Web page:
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Unformatted text preview: LANGUAGE REFERENCE MANUAL IEEE Std P1076a-1999 2000/D3 Clause 2 Subprograms and packages Subprograms define algorithms for computing values or exhibiting behavior. They may be used as computational resources to convert between values of different types, to define the resolution of output values driving a common signal, or to define portions of a process. Packages provide a means of defining these and other resources in a way that allows different design units to share the same declarations. There are two forms of subprograms: procedures and functions. A procedure call is a statement; a function call is an expression and returns a value. Certain functions, designated pure functions, return the same value each time they are called with the same values as actual parameters; the remainder, impure functions, may return a different value each time they are called, even when multiple calls have the same actual parameter values. In addition, impure functions can update objects outside of their scope and can access a broader class of values than can pure functions. The definition of a subprogram can be given in two parts: a subprogram declaration defining its calling conventions, and a subprogram body defining its execution. Packages may also be defined in two parts. A package declaration defines the visible contents of a package; a package body provides hidden details. In particular, a package body contains the bodies of any subprograms declared in the package declaration. 2.1 Subprogram declarations A subprogram declaration declares a procedure or a function, as indicated by the appropriate reserved word. subprogram_declaration ::= subprogram_specification ; subprogram_specification ::= procedure designator [ ( formal_parameter_list ) ] | [ pure | impure ] function designator [ ( formal_parameter_list ) ] return type_mark designator ::= identifier | operator_symbol operator_symbol ::= string_literal The specification of a procedure specifies its designator and its formal parameters (if any). The specification of a function specifies its designator, its formal parameters (if any), the subtype of the returned value (the result subtype), and whether or not the function is pure. A function is impure if its specification contains the reserved word impure; otherwise, it is said to be pure. A procedure designator is always an identifier. A function designator is either an identifier or an operator symbol. A designator that is an operator symbol is used for the overloading of an operator (see 2.3.1). The sequence of characters represented by an operator symbol must be an operator belonging to one of the classes of operators defined in 7.2. Extra spaces are not allowed in an operator symbol, and the case of letters is not significant. Clause 2 Copyright 2000, IEEE. All rights reserved. This is an unapproved IEEE Standards Draft, subject to change. 19 IEEE Std P1076a-1999 2000/D3 IEEE STANDARD VHDL NOTES 1--All subprograms can be called recursively. 2--The restrictions on pure functions are enforced even when the function appears within a protected type. That is, pure functions whose body appears in the protected type body may must1 not directly reference variables declared immediately within the declarative region associated with the protected type. However, impure functions and procedures whose bodies appear in the protected type body may make such references. Such references are made only when the referencing subprogram has exclusive access to the declarative region associated with the protected type. 2.1.1 Formal parameters The formal parameter list in a subprogram specification defines the formal parameters of the subprogram. formal_parameter_list ::= parameter_interface_list Formal parameters of subprograms may be constants, variables, signals, or files. In the first three cases, the mode of a parameter determines how a given formal parameter may be is2 accessed within the subprogram. The mode of a formal parameter, together with its class, may also determine also determines3 how such access is implemented. In the fourth case, that of files, the parameters have no mode. For those parameters with modes, the only modes that are allowed for formal parameters of a procedure are in, inout, and out. If the mode is in and no object class is explicitly specified, constant is assumed. If the mode is inout or out, and no object class is explicitly specified, variable is assumed. For those parameters with modes, the only mode that is allowed for formal parameters of a function is the mode in (whether this mode is specified explicitly or implicitly). The object class must be constant, signal, or file. If no object class is explicitly given, constant is assumed. In a subprogram call, the actual designator (see 4.3.2.2) associated with a formal parameter of class signal must be a name denoting4 a signal. The actual designator associated with a formal of class variable must be a name denoting5 a variable. The actual designator associated with a formal of class constant must be an expression. The actual designator associated with a formal of class file must be a name denoting6 a file. NOTE --Attributes of an actual are never passed into a subprogram: references to an attribute of a formal parameter are legal only if that formal has such an attribute. Such references retrieve the value of the attribute associated with the formal. 2.1.1.1 Constant and variable parameters For parameters of class constant or variable, only the values of the actual or formal are transferred into or out of the subprogram call. The manner of such transfers, and the accompanying access privileges that are granted for constant and variable parameters, are described in this subclause. For a nonforeign subprogram having a parameter of a scalar type or an access type, the parameter is passed by copy. At the start of each call, if the mode is in or inout, the value of the actual parameter is copied into the associated formal parameter; it is an error if, after applying any conversion function or type conversion present in the actual part of the applicable association element (see 4.3.2.2), the value of the actual parameter does not belong to the subtype denoted by the subtype indication of the formal. After completion of the subprogram body, if the mode is inout or out, the value of the formal parameter is copied back into the associated actual parameter; it is 1. 2. 3. 4. 5. 6. IR1000.4.7. IR1000.4.7. IR1000.4.7. IR1000.4.1. IR1000.4.1. IR1000.4.1. 20 Copyright 2000, IEEE. All rights reserved. This is an unapproved IEEE Standards Draft, subject to change. Clause 2 LANGUAGE REFERENCE MANUAL IEEE Std P1076a-1999 2000/D3 similarly an error if, after applying any conversion function or type conversion present in the formal part of the applicable association element, the value of the formal parameter does not belong to the subtype denoted by the subtype indication of the actual. For a nonforeign subprogram having a parameter whose type is an array or record, an implementation may pass parameter values by copy, as for scalar types. If a parameter of mode out is passed by copy, then the range of each index position of the actual parameter is copied in, and likewise for its subelements or slices. Alternatively, an implementation may achieve these effects by reference; that is, by arranging that every use of the formal parameter (to read or update its value) be treated as a use of the associated actual parameter throughout the execution of the subprogram call. The language does not define which of these two mechanisms is to be adopted for parameter passing, nor whether different calls to the same subprogram are to use the same mechanism. The execution of a subprogram is erroneous if its effect depends on which mechanism is selected by the implementation. For a subprogram having a parameter whose type is a protected type, the parameter is passed by reference. It is an error if the mode of the parameter is other than inout. For a formal parameter of a constrained array subtype of mode in or inout, it is an error if the value of the associated actual parameter (after application of any conversion function or type conversion present in the actual part) does not contain a matching element for each element of the formal. For a formal parameter whose declaration contains a subtype indication denoting an unconstrained array type, the subtype of the formal in any call to the subprogram is taken from the actual associated with that formal in the call to the subprogram. It is also an error if, in either case, the value of each element of the actual array (after applying any conversion function or type conversion present in the actual part) does not belong to the element subtype of the formal. If the formal parameter is of mode out or inout, it is also an error if, at the end of the subprogram call, the value of each element of the formal (after applying any conversion function or type conversion present in the formal part) does not belong to the element subtype of the actual. NOTE --For parameters of array and record types, the parameter passing rules imply that if no actual parameter of such a type is accessible by more than one path, then the effect of a subprogram call is the same whether or not the implementation uses copying for parameter passing. If, however, there are multiple access paths to such a parameter (for example, if another formal parameter is associated with the same actual parameter), then the value of the formal is undefined after updating the actual other than by updating the formal. A description using such an undefined value is erroneous. 2.1.1.2 Signal parameters For a formal parameter of class signal, references to the signal, the driver of the signal, or both, are passed into the subprogram call. For a signal parameter of mode in or inout, the actual signal is associated with the corresponding formal signal parameter at the start of each call. Thereafter, during the execution of the subprogram body, a reference to the formal signal parameter within an expression is equivalent to a reference to the actual signal. It is an error if signal-valued attributes 'STABLE, 'QUIET, 'TRANSACTION, and 'DELAYED of formal signal parameters of any mode are read within a subprogram. A process statement contains a driver for each actual signal associated with a formal signal parameter of mode out or inout in a subprogram call. Similarly, a subprogram contains a driver for each formal signal parameter of mode out or inout declared in its subprogram specification. For a signal parameter of mode inout or out, the driver of an actual signal is associated with the corresponding driver of the formal signal parameter at the start of each call. Thereafter, during the execution of the subprogram body, an assignment to the driver of a formal signal parameter is equivalent to an assignment to the driver of the actual signal. Clause 2 Copyright 2000, IEEE. All rights reserved. This is an unapproved IEEE Standards Draft, subject to change. 21 IEEE Std P1076a-1999 2000/D3 IEEE STANDARD VHDL If an actual signal is associated with a signal parameter of any mode, the actual must be denoted by a static signal name. It is an error if a conversion function or type conversion appears in either the formal part or the actual part of an association element that associates an actual signal with a formal signal parameter. If an actual signal is associated with a signal parameter of any mode, and if the type of the formal is a scalar type, then it is an error if the bounds and direction of the subtype denoted by the subtype indication of the formal are not identical to the bounds and direction of the subtype denoted by the subtype indication of the actual. If an actual signal is associated with a formal signal parameter, and if the formal is of a constrained array subtype, then it is an error if the actual does not contain a matching element for each element of the formal. If an actual signal is associated with a formal signal parameter, and if the subtype denoted by the subtype indication of the declaration of the formal is an unconstrained array type, then the subtype of the formal in any call to the subprogram is taken from the actual associated with that formal in the call to the subprogram. It is also an error if the mode of the formal is in or inout and if the value of each element of the actual array does not belong to the element subtype of the formal. A formal signal parameter is a guarded signal if and only if it is associated with an actual signal that is a guarded signal. It is an error if the declaration of a formal signal parameter includes the reserved word bus (see 4.3.2). NOTE --It is a consequence of the preceding rules that a procedure with an out or inout signal parameter called by a process does not have to complete in order for any assignments to that signal parameter within the procedure to take effect. Assignments to the driver of a formal signal parameter are equivalent to assignments directly to the actual driver contained in the process calling the procedure. 2.1.1.3 File parameters For parameters of class file, references to the actual file are passed into the subprogram. No particular parameter passing mechanism is defined by the language, but a reference to the formal parameter must be equivalent to a reference to the actual parameter. It is an error if an association element associates an actual with a formal parameter of a file type and that association element contains a conversion function or type conversion. It is also an error if a formal of a file type is associated with an actual that is not of a file type. At the beginning of a given subprogram call, a file parameter is open (see 3.4.1) if and only if the actual file object associated with the given parameter in a given subprogram call is also open. Similarly, at the beginning of a given subprogram call, both the access mode of and external file associated with (see 3.4.1) an open file parameter are the same as, respectively, the access mode of and the external file associated with the actual file object associated with the given parameter in the subprogram call. At the completion of the execution of a given subprogram call, the actual file object associated with a given file parameter is open if and only if the formal parameter is also open. Similarly, at the completion of the execution of a given subprogram call, the access mode of and the external file associated with an open actual file object associated with a given file parameter are the same as, respectively, the access mode of and the external file associated with the associated formal parameter. 2.2 Subprogram bodies A subprogram body specifies the execution of a subprogram. subprogram_body ::= subprogram_specification is subprogram_declarative_part begin subprogram_statement_part end [ subprogram_kind ] [ designator ] ; 22 Copyright 2000, IEEE. All rights reserved. This is an unapproved IEEE Standards Draft, subject to change. Clause 2 LANGUAGE REFERENCE MANUAL IEEE Std P1076a-1999 2000/D3 subprogram_declarative_part ::= { subprogram_declarative_item } subprogram_declarative_item ::= subprogram_declaration | subprogram_body | type_declaration | subtype_declaration | constant_declaration | variable_declaration | file_declaration | alias_declaration | attribute_declaration | attribute_specification | use_clause | group_template_declaration | group_declaration subprogram_statement_part ::= { sequential_statement } subprogram_kind ::= procedure | function The declaration of a subprogram is optional. In the absence of such a declaration, the subprogram specification of the subprogram body acts as the declaration. For each subprogram declaration, there must be a corresponding body. If both a declaration and a body are given, the subprogram specification of the body must conform (see 2.7) to the subprogram specification of the declaration. Furthermore, both the declaration and the body must occur immediately within the same declarative region (see 10.1). If a subprogram kind appears at the end of a subprogram body, it must repeat the reserved word given in the subprogram specification. If a designator appears at the end of a subprogram body, it must repeat the designator of the subprogram. It is an error if a variable declaration in a subprogram declarative part declares a shared variable. (See 4.3.1.3 and 8.1.4.) A foreign subprogram is one that is decorated with the attribute 'FOREIGN, defined in package STANDARD (see 14.2). The STRING value of the attribute may specify implementation-dependent information about the foreign subprogram. Foreign subprograms may have non-VHDL implementations. An implementation may place restrictions on the allowable modes, classes, and types of the formal parameters to a foreign subprogram; such restrictions may include restrictions on the number and allowable order of the parameters. Excepting foreign subprograms, the algorithm performed by a subprogram is defined by the sequence of statements that appears in the subprogram statement part. For a foreign subprogram, the algorithm performed is implementation defined. The execution of a subprogram body is invoked by a subprogram call. For this execution, after establishing the association between the formal and actual parameters, the sequence of statements of the body is executed if the subprogram is not a foreign subprogram; otherwise, an implementation-defined action occurs. Upon completion of the body or implementation-dependent action, if exclusive access to an object of a protected type was granted during elaboration of the declaration of the subprogram (see 12.5), the exclusive access is rescinded. Then, return is made to the caller (and any necessary copying back of formal to actual parameters occurs). A process or a subprogram is said to be a parent of a given subprogram S if that process or subprogram contains a procedure call or function call for S or for a parent of S. An explicit signal is a signal other than an implicit signal GUARD or other than one of the implicit signals defined by the predefined attributes 'DELAYED, 'STABLE, 'QUIET, or 'TRANSACTION. The explicit ancestor of an Clause 2 Copyright 2000, IEEE. All rights reserved. This is an unapproved IEEE Standards Draft, subject to change. 23 IEEE Std P1076a-1999 2000/D3 IEEE STANDARD VHDL implicit signal is found as follows. The implicit signal GUARD has no explicit ancestor. An explicit ancestor of an implicit signal defined by the predefined attributes 'DELAYED, 'STABLE, 'QUIET, or 'TRANSACTION is the signal found by recursively examining the prefix of the attribute. If the prefix denotes an explicit signal, a slice, or a member (see Section Clause7 3) of an explicit signal, then that is the explicit ancestor of the implicit signal. Otherwise, if the prefix is one of the implicit signals defined by the predefined attributes 'DELAYED, 'STABLE, 'QUIET, or 'TRANSACTION, this rule is recursively applied. If the prefix is an implicit signal GUARD, then the signal has no explicit ancestor. If a pure function subprogram is a parent of a given procedure and if that procedure contains a reference to an explicitly declared signal or variable object, or a slice or subelement (or slice thereof) of an explicit signal, then that object must be declared within the declarative region formed by the function (see 10.1) or within the declarative region formed by the procedure; this rule also holds for the explicit ancestor, if any, of an implicit signal and also for the implicit signal GUARD. If a pure function is the parent of a given procedure, then that procedure must not contain a reference to an explicitly declared file object (see 4.3.1.4) or to a shared variable (see 4.3.1.3). Similarly, if a pure function subprogram contains a reference to an explicitly declared signal or variable object, or a slice or subelement (or slice thereof) of an explicit signal, then that object must be declared within the declarative region formed by the function; this rule also holds for the explicit ancestor, if any, of an implicit signal and also for the implicit signal GUARD. A pure function must not contain a reference to an explicitly declared file object. A pure function must not be the parent of an impure function. The rules of the preceding four three8 paragraphs apply to all pure function subprograms. For pure functions that are not foreign subprograms, violations of any of these rules are errors. However, since implementations cannot in general check that such rules hold for pure function subprograms that are foreign subprograms, a description calling pure foreign function subprograms not adhering to these rules is erroneous. Example: -- The declaration of a foreign function subprogram: package P is function F return INTEGER; attribute FOREIGN of F: function is "implementation-dependent information"; end package P; NOTES 1--It follows from the visibility rules that a subprogram declaration must be given if a call of the subprogram occurs textually before the subprogram body, and that such a declaration must occur before the call itself. 2--The preceding rules concerning pure function subprograms, together with the fact that function parameters may only must9 be of mode in, imply that a pure function has no effect other than the computation of the returned value. Thus, a pure function invoked explicitly as part of the elaboration of a declaration, or one invoked implicitly as part of the simulation cycle, is guaranteed to have no effect on other objects in the description. 3--VHDL does not define the parameter-passing mechanisms for foreign subprograms. 4--The declarative parts and statement parts of subprograms decorated with the 'FOREIGN attribute are subject to special elaboration rules. See 12.3 and 12.4. 7. 8. 9. To conform to IEEE rules. Typo noted by Steve Bailey. IR1000.4.7. 24 Copyright 2000, IEEE. All rights reserved. This is an unapproved IEEE Standards Draft, subject to change. Clause 2 LANGUAGE REFERENCE MANUAL IEEE Std P1076a-1999 2000/D3 5--A pure function subprogram may must10 not reference a shared variable. This prohibition exists because a shared variable may not cannot11 be declared in a subprogram declarative part and a pure function may not cannot12 reference any variable declared outside of its declarative region. 6--A subprogram containing a wait statement must not have an ancestor that is a subprogram declared within either a protected type declaration or a protected type body. 2.3 Subprogram overloading Two formal parameter lists are said to have the same parameter type profile if and only if they have the same number of parameters, and if at each parameter position the corresponding parameters have the same base type. Two subprograms are said to have the same parameter and result type profile if and only if both have the same parameter type profile, and if either both are functions with the same result base type or neither of the two is a function. A given subprogram designator can be used in several subprogram specifications to designate multiple subprograms13. The subprogram designator is then said to be overloaded; the designated subprograms are also said to be overloaded and to overload each other. If two subprograms overload each other, one of them can hide the other only if both subprograms have the same parameter and result type profile. A call to an overloaded subprogram is ambiguous (and therefore is an error) if the name of the subprogram, the number of parameter associations, the types and order of the actual parameters, the names of the formal parameters (if named associations are used), and the result type (for functions) are not sufficient to identify exactly one (overloaded) subprogram specification14. Similarly, a reference to an overloaded resolution function name in a subtype indication is ambiguous (and is therefore an error) if the name of the function, the number of formal parameters, the result type, and the relationships between the result type and the types of the formal parameters (as defined in 2.4) are not sufficient to identify exactly one (overloaded) subprogram specification. Examples: --Declarations of overloaded subprograms: procedure Dump(F: inout Text; Value: Integer); procedure Dump(F: inout Text; Value: String); procedure Check (Setup: Time; signal D: Data; signal C: Clock); procedure Check (Hold: Time; signal C: Clock; signal D: Data); --Calls to overloaded subprograms: Dump (Sys_Output, 12) ; Dump (Sys_Error, "Actual output does not match expected output") ; Check (Setup=>10 ns, D=>DataBus, C=>Clk1) ; Check (Hold=>5 ns, D=>DataBus, C=>Clk2); Check (15 ns, DataBus, Clk) ; -- Ambiguous if the base type of DataBus is the same type as the base type of Clk. 10. 11. 12. 13. 14. IR1000.4.7. IR1000.4.7. IR1000.4.7. IR1000.4.3. IR1000.2.7. Clause 2 Copyright 2000, IEEE. All rights reserved. This is an unapproved IEEE Standards Draft, subject to change. 25 IEEE Std P1076a-1999 2000/D3 IEEE STANDARD VHDL NOTES 1--The notion of parameter and result type profile does not include parameter names, parameter classes, parameter modes, parameter subtypes, or default expressions or their presence or absence. 2--Ambiguities may (but need not) arise when actual parameters of the call of an overloaded subprogram are themselves overloaded function calls, literals, or aggregates. Ambiguities may also (but need not) arise when several overloaded subprograms belonging to different packages are visible. These ambiguities can usually be solved in two ways: qualified expressions can be used for some or all actual parameters and for the result, if any; or the name of the subprogram can be expressed more explicitly as an expanded name (see 6.3). 2.3.1 Operator overloading The declaration of a function whose designator is an operator symbol is used to overload an operator. The sequence of characters of the operator symbol must be one of the operators in the operator classes defined in 7.2. The subprogram specification of a unary operator must have a single parameter, unless the subprogram specification is a method (see 3.5.1) of a protected type. In this latter case, the subprogram specification must have no parameters15. The subprogram specification of a binary operator must have two parameters;, unless the subprogram specification is a method of a protected type, in which case, the subprogram specification must have a single parameter. If the subprogram specification of a binary operator has two parameters,16 for each use of this operator, the first parameter is associated with the left operand, and the second parameter is associated with the right operand. For each of the operators "+" and "", overloading is allowed both as a unary operator and as a binary operator. NOTES 1--Overloading of the equality operator does not affect the selection of choices in a case statement in a selected signal assignment statement; nor does it have an affect on affect17 the propagation of signal values. 2--A user-defined operator that has the same designator as a short-circuit operator (that is, that overloads the short-circuit operator) is not invoked in a short-circuit manner. Specifically, calls to the user-defined operator always evaluate both arguments prior to the execution of the function. 3--Functions that overload operator symbols may also be called using function call notation rather than operator notation. This statement is also true of the predefined operators themselves. Examples: type MVL is ('0', '1', 'Z', 'X') ; function "and" (Left, Right: MVL) return MVL ; function "or" (Left, Right: MVL) return MVL ; function "not" (Value: MVL) return MVL ; signal Q,R,S: MVL ; Q <= 'X' or '1'; R <= "or" ('0','Z'); S <= (Q and R) or not S; 15. LCS 26. 16. LCS 26. 17. IR1000.1.4, as modified by Ashenden. 26 Copyright 2000, IEEE. All rights reserved. This is an unapproved IEEE Standards Draft, subject to change. Clause 2 LANGUAGE REFERENCE MANUAL IEEE Std P1076a-1999 2000/D3 2.3.2 Signatures A signature distinguishes between overloaded subprograms and overloaded enumeration literals based on their parameter and result type profiles. A signature can be used in an attribute name, entity designator, or alias declaration. signature ::= [ [ type_mark { , type_mark } ] [ return type_mark ] ] (Note that the initial and terminal brackets are part of the syntax of signatures and do not indicate that the entire right-hand side of the production is optional.) A signature is said to match the parameter and result type profile of a given subprogram if and only if all of the following conditions hold: -- -- -- The number of type marks prior to the reserved word return, if any, matches the number of formal parameters of the subprogram At each parameter position, the base type denoted by the type mark of the signature is the same as the base type of the corresponding formal parameter of the subprogram If the reserved word return is present, the subprogram is a function and the base type of the type mark following the reserved word in the signature is the same as the base type of the return type of the function, or the reserved word return is absent and the subprogram is a procedure Similarly, a signature is said to match the parameter and result type profile of a given enumeration literal if the signature matches the parameter and result type profile of the subprogram equivalent to the enumeration literal defined in 3.1.1. Example: attribute BuiltIn of "or" [MVL, MVL return MVL]: function is TRUE; -- Because of the presence of the signature, this attribute specification -- decorates only the "or" function defined in the previous section subclause18. attribute Mapping of JMP [return OpCode] : literal is "001"; 2.4 Resolution functions A resolution function is a function that defines how the values of multiple sources of a given signal are to be resolved into a single value for that signal. Resolution functions are associated with signals that require resolution by including the name of the resolution function in the declaration of the signal or in the declaration of the subtype of the signal. A signal with an associated resolution function is called a resolved signal (see 4.3.1.2). A resolution function must be a pure function (see 2.1); moreover, it must have a single input parameter of class constant that is a one-dimensional, unconstrained array whose element type is that of the resolved signal. The type of the return value of the function must also be that of the signal. Errors occur at the place of the subtype indication containing the name of the resolution function if any of these checks fail (see 4.2). The resolution function associated with a resolved signal determines the resolved value of the signal as a function of the collection of inputs from its multiple sources. If a resolved signal is of a composite type, and if subelements of that type also have associated resolution functions, such resolution functions have no effect on the process of determining the resolved value of the signal. It is an error if a resolved signal has more connected sources than the number of elements in the index type of the unconstrained array type used to define the parameter of the corresponding resolution function. Resolution functions are implicitly invoked during each simulation cycle in which corresponding resolved signals are active (see 12.6.1). Each time a resolution function is invoked, it is passed an array value, each element of 18. To conform to IEEE rules. Clause 2 Copyright 2000, IEEE. All rights reserved. This is an unapproved IEEE Standards Draft, subject to change. 27 IEEE Std P1076a-1999 2000/D3 IEEE STANDARD VHDL which is determined by a corresponding source of the resolved signal, but excluding those sources that are drivers whose values are determined by null transactions (see 8.4.1). Such drivers are said to be off. For certain invocations (specifically, those involving the resolution of sources of a signal declared with the signal kind bus), a resolution function may thus be invoked with an input parameter that is a null array; this occurs when all sources of the bus are drivers, and they are all off. In such a case, the resolution function returns a value representing the value of the bus when no source is driving it. Example: function WIRED_OR (Inputs: BIT_VECTOR) return BIT is constant FloatValue: BIT := '0'; begin if Inputs'Length = 0 then -- This is a bus whose drivers are all off. return FloatValue; else for I in Inputs'Range loop if Inputs(I) = '1' then return '1'; end if; end loop; return '0'; end if; end function WIRED_OR; 2.5 Package declarations A package declaration defines the interface to a package. The scope of a declaration within a package can be extended to other design units. package_declaration ::= package identifier is package_declarative_part end [ package ] [ package_simple_name ] ; package_declarative_part ::= { package_declarative_item } package_declarative_item ::= subprogram_declaration | type_declaration | subtype_declaration | constant_declaration | signal_declaration | shared_variable_declaration | file_declaration | alias_declaration | component_declaration | attribute_declaration | attribute_specification | disconnection_specification | use_clause | group_template_declaration | group_declaration If a simple name appears at the end of the package declaration, it must repeat the identifier of the package declaration. 28 Copyright 2000, IEEE. All rights reserved. This is an unapproved IEEE Standards Draft, subject to change. Clause 2 LANGUAGE REFERENCE MANUAL IEEE Std P1076a-1999 2000/D3 If a package declarative item is a type declaration that is a full type declaration whose type definition is a protected_type definition, then that protected type definition must not be a protected type body. Items declared immediately within a package declaration become visible by selection within a given design unit wherever the name of that package is visible in the given unit. Such items may also be made directly visible by an appropriate use clause (see 10.4). NOTE --Not all packages will have a package body. In particular, a package body is unnecessary if no subprograms, deferred constants, or protected type definitions are declared in the package declaration. Examples: --A package declaration that needs no package body: package TimeConstants is constant tPLH :Time := 10 ns; constant tPHL :Time := 12 ns; constant tPLZ :Time := 7 ns; constant tPZL :Time := 8 ns; constant tPHZ :Time := 8 ns; constant tPZH :Time := 9 ns; end TimeConstants ; --A package declaration that needs a package body: package TriState is type Tri is ('0', '1', 'Z', 'E'); function BitVal (Value: Tri) return Bit ; function TriVal (Value: Bit) return Tri; type TriVector is array (Natural range <>) of Tri ; function Resolve (Sources: TriVector) return Tri ; end package TriState ; 2.6 Package bodies A package body defines the bodies of subprograms and the values of deferred constants declared in the interface to the package. package_body ::= package body package_simple_name is package_body_declarative_part end [ package body ] [ package_simple_name ] ; package_body_declarative_part ::= { package_body_declarative_item } Clause 2 Copyright 2000, IEEE. All rights reserved. This is an unapproved IEEE Standards Draft, subject to change. 29 IEEE Std P1076a-1999 2000/D3 IEEE STANDARD VHDL package_body_declarative_item ::= subprogram_declaration | subprogram_body | type_declaration | subtype_declaration | constant_declaration | shared_variable_declaration | file_declaration | alias_declaration | use_clause | group_template_declaration | group_declaration The simple name at the start of a package body must repeat the package identifier. If a simple name appears at the end of the package body, it must be the same as the identifier in the package declaration. In addition to subprogram body and constant declarative items, a package body may contain certain other declarative items to facilitate the definition of the bodies of subprograms declared in the interface. Items declared in the body of a package cannot be made visible outside of the package body. If a given package declaration contains a deferred constant declaration (see 4.3.1.1), then a constant declaration with the same identifier must appear as a declarative item in the corresponding package body. This object declaration is called the full declaration of the deferred constant. The subtype indication given in the full declaration must conform to that given in the deferred constant declaration. Within a package declaration that contains the declaration of a deferred constant, and within the body of that package (before the end of the corresponding full declaration), the use of a name that denotes the deferred constant is only allowed in the default expression for a local generic, local port, or formal parameter. The result of evaluating an expression that references a deferred constant before the elaboration of the corresponding full declaration is not defined by the language. Example: package body TriState is function BitVal (Value: Tri) return Bit is constant Bits : Bit_Vector := "0100"; begin return Bits(Tri'Pos(Value)); end; function TriVal (Value: Bit) return Tri is begin return Tri'Val(Bit'Pos(Value)); end; 30 Copyright 2000, IEEE. All rights reserved. This is an unapproved IEEE Standards Draft, subject to change. Clause 2 LANGUAGE REFERENCE MANUAL IEEE Std P1076a-1999 2000/D3 function Resolve (Sources: TriVector) return Tri is variable V: Tri := 'Z'; begin for i in Sources'Range loop if Sources(i) /= 'Z' then if V = 'Z' then V := Sources(i); else return 'E'; end if; end if; end loop; return V; end; end package body TriState ; 2.7 Conformance rules Whenever the language rules either require or allow the specification of a given subprogram to be provided in more than one place, the following variations are allowed at each place: -- -- A numeric literal can be replaced by a different numeric literal if and only if both have the same value. A simple name can be replaced by an expanded name in which this simple name is the selector if and only if at both places the meaning of the simple name is given by the same declaration. Two subprogram specifications are said to conform if, apart from comments and the above allowed variations, both specifications are formed by the same sequence of lexical elements and if corresponding lexical elements are given the same meaning by the visibility rules. Conformance is likewise defined for subtype indications in deferred constant declarations. NOTES 1--A simple name can be replaced by an expanded name even if the simple name is itself the prefix of a selected name. For example, Q.R can be replaced by P.Q.R if Q is declared immediately within P. 2--The subprogram specification of an impure function is never conformant to a subprogram specification of a pure function. 3--The following specifications do not conform since they are not formed by the same sequence of lexical elements: procedure P (X,Y : INTEGER) procedure P (X: INTEGER; Y : INTEGER) procedure P (X,Y : in INTEGER) Clause 2 Copyright 2000, IEEE. All rights reserved. This is an unapproved IEEE Standards Draft, subject to change. 31 IEEE Std P1076a-1999 2000/D3 IEEE STANDARD VHDL 32 Copyright 2000, IEEE. All rights reserved. This is an unapproved IEEE Standards Draft, subject to change. Clause 2 ...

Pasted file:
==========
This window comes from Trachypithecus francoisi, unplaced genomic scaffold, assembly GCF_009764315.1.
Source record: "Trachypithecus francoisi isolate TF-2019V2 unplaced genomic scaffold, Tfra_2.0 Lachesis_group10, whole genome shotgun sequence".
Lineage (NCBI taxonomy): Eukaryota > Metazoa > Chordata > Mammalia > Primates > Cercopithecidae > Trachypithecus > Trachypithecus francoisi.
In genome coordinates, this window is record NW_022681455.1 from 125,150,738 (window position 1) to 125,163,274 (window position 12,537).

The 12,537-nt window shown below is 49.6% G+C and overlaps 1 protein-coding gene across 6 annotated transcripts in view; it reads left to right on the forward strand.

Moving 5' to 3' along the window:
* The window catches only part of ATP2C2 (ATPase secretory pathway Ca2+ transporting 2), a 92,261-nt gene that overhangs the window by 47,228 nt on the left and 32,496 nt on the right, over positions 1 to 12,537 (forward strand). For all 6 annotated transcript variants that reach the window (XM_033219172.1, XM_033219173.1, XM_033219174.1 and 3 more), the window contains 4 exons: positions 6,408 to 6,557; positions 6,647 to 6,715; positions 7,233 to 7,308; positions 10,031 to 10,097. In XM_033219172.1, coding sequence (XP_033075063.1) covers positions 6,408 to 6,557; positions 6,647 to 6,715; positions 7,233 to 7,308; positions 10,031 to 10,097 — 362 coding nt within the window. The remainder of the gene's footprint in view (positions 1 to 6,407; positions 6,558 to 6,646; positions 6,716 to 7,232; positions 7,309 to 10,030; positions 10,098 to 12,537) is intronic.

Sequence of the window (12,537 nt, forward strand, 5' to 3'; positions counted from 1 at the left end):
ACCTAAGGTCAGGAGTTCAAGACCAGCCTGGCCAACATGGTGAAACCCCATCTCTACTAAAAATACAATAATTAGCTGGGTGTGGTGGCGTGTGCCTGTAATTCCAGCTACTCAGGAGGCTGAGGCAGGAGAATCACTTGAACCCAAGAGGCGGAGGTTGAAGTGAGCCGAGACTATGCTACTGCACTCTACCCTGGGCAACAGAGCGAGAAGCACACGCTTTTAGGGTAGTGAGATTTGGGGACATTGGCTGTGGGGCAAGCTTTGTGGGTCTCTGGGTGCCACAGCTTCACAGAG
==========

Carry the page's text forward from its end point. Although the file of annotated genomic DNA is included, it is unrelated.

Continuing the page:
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This note was uploaded on 09/09/2009 for the course EECS 318 taught by Professor Saab during the Fall '01 term at Case Western.